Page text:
Goldman, the SEC and performativity
April 26, 2010
There has been no shortage of blog commentary on the recent civil suit by the SEC against Goldman Sachs. In my view, the case also makes clear the value of Donald MacKenzie’s view of the credit crisis, and the notion of performativity. In a recent and ambitious article, MacKenzie has argued that the credit crisis was caused by the counter-performativity of the models employed to rate mortgage derivatives. The Goldman episode provides clear proof of the value of these ideas, and the need for sociologists to engage with them.
Let us first review the case. In essence, the SEC’s claim is that Goldman stuffed its mortgage derivatives with bad mortgage bonds. It did so to please an esteemed client who wanted to bet against the housing bubble, John Paulson. And having done so, it concealed it from its other clients – the ones who were betting that the securities were sound. These clients, the unlucky European banks IKB and ABN Amro, bought the securities, lost millions and subsequently went bankrupt.
A mystery remains
For all the light on the ugly side of human nature that the case seemingly sheds, one critical mystery remains. Why did the Europeans buy these derivatives? Implicitly, the financial press has presented these bankers as naïve or, in the extreme, irrational. In my view, however, the answer is a different one and has to do with performativity.
The concept of performativity speaks to the relationship between economics and the economy: economists create models that investors use, shaping prices in ways that make the models more accurate. The opposite process is also possible. A model is counter-performative when its use makes the model less accurate. MacKenzie (2009) argues that the reverse dynamic is what happened in the credit crisis. The models used by investors to value mortgage derivatives made these models a less accurate representation of value. In fact, MacKenzie does not just refer to models, but also to indexes, cultural norms and organizational arrangements.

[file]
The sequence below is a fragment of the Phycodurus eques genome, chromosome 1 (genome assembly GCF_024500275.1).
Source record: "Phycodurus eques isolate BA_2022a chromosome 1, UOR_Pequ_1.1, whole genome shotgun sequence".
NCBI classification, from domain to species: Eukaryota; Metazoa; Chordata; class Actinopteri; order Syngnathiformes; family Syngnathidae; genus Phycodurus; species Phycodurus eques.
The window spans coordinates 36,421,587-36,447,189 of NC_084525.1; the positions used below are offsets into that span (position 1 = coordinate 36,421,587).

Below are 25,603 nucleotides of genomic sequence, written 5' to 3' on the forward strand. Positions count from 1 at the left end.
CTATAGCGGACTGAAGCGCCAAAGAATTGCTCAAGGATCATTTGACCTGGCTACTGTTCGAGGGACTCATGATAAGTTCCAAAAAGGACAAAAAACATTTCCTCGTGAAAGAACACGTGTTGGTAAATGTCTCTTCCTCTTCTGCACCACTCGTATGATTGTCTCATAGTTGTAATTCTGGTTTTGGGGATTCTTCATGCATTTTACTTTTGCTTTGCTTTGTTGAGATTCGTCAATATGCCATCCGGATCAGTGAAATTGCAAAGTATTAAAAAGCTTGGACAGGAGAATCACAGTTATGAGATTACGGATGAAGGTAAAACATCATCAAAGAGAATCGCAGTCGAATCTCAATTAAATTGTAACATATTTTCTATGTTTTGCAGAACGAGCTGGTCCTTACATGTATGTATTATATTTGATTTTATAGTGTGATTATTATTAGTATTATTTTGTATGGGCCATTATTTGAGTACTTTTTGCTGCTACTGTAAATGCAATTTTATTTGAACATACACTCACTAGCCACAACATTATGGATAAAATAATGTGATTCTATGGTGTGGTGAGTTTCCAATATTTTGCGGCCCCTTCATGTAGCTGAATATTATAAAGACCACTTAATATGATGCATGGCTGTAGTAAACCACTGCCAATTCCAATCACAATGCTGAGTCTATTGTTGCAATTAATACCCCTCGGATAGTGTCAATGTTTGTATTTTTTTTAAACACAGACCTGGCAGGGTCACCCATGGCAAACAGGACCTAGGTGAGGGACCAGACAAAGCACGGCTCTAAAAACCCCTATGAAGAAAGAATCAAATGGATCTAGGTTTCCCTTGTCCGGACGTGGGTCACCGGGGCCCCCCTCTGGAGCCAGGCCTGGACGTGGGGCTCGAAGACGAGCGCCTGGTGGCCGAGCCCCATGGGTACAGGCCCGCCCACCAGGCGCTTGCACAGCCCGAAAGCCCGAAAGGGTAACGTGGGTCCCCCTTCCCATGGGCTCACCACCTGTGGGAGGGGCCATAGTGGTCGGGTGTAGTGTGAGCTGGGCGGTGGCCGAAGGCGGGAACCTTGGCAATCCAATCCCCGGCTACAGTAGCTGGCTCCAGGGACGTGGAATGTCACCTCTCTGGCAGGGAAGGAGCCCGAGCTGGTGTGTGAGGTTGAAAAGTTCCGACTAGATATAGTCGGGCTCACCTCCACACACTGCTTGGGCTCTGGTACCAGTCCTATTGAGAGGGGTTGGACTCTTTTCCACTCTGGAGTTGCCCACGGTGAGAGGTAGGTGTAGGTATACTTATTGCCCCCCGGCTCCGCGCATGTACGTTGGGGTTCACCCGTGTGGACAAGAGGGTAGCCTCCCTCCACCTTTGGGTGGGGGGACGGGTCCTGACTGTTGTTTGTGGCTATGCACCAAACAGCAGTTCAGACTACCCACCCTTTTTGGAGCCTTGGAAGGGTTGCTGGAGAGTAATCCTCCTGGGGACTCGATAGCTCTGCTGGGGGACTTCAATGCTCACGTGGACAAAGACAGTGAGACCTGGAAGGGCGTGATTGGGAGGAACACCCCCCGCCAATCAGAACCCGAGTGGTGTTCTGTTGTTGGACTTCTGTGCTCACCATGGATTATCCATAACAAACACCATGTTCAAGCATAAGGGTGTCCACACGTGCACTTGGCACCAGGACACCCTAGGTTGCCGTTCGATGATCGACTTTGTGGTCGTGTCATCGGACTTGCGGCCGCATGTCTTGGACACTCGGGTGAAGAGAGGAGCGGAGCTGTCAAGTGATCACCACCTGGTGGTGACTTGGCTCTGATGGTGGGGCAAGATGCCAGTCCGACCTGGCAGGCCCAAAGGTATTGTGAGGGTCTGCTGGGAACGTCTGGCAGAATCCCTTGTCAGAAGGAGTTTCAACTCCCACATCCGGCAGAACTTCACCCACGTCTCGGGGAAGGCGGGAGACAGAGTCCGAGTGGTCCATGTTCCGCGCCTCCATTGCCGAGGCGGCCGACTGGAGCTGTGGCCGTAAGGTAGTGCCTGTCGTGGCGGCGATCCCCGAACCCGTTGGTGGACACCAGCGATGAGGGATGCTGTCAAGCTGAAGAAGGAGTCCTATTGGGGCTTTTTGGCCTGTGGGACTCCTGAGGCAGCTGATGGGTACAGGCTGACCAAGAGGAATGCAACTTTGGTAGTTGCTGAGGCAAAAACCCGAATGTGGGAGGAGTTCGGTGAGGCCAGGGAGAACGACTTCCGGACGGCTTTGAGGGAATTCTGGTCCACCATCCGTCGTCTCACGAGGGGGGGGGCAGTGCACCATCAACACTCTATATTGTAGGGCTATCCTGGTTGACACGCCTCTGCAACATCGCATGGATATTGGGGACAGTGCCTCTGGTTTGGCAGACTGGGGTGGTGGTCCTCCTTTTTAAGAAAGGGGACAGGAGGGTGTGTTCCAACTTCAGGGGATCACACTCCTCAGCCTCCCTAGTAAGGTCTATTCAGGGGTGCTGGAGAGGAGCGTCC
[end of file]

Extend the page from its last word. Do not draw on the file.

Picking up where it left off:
MacKenzie (2009) focuses on the use of the rating system to value credit derivatives such as collateralized debt obligations. The use by the credit rating agencies of a fixed set of characteristics, clearly specified and communicated to investors through software packages such as S&P’s Evaluator, made it possible for investors to game the system. It worked as follows: every security has multiple qualities and characteristics. Knowing that only a few of them are quantified and used to value the credit derivatives, the arrangers of these derivatives took bonds of mortgages that were on the whole close to worthless but that looked good from the narrow standpoint of the credit rating. Investors could naturally choose to evaluate these mortgage derivatives themselves. But given their sheer complexity, the speed at which they had to respond to bid-lists (a few hours), and the fact that credit rating had worked perfectly well in the past, few of them chose to do this.
Why buy a toxic asset?
This, in short, is why IKB and ABN Amro bought mortgage derivatives. The very mortgage derivative that led to the problem, ABACUS, was rated as a safe security. These companies were credible, at the time. Past precedence was reassuring. They went ahead.
Interestingly, this is also why John Paulson shorted those same mortgage derivatives. He knew the game that some issuers were playing. He reputedly asked Goldman to put together a security with bonds that excluded the most honest actors. The goal was to explicitly create something that looked fine under the rating system, but that in fact was worthless. And then, bet against it.
One security, two valuation systems — both of them seemingly legitimate. And two opposite views about the same security: the European banks in favor, Paulson against. The crucial detail that might perhaps have given the game up to the Europeans – that John Paulson was taking the opposite side — was apparently concealed by Goldman.
What do we learn? It is unclear, at this point, whether the SEC will be able prove its case in court, or how will Goldman’s reputation survive the case. But what is certain is that the European banks were not irrational or naïve. They were unaware of a complex process of counter-performativity that would continue to march on… to the point of bankrupting Lehman, Bear, RBS and a long list of others. The Goldman episode and the credit crisis illustrate the effectiveness of MacKenzie’s analysis, of performativity, and the intellectual potential of the social studies of finance.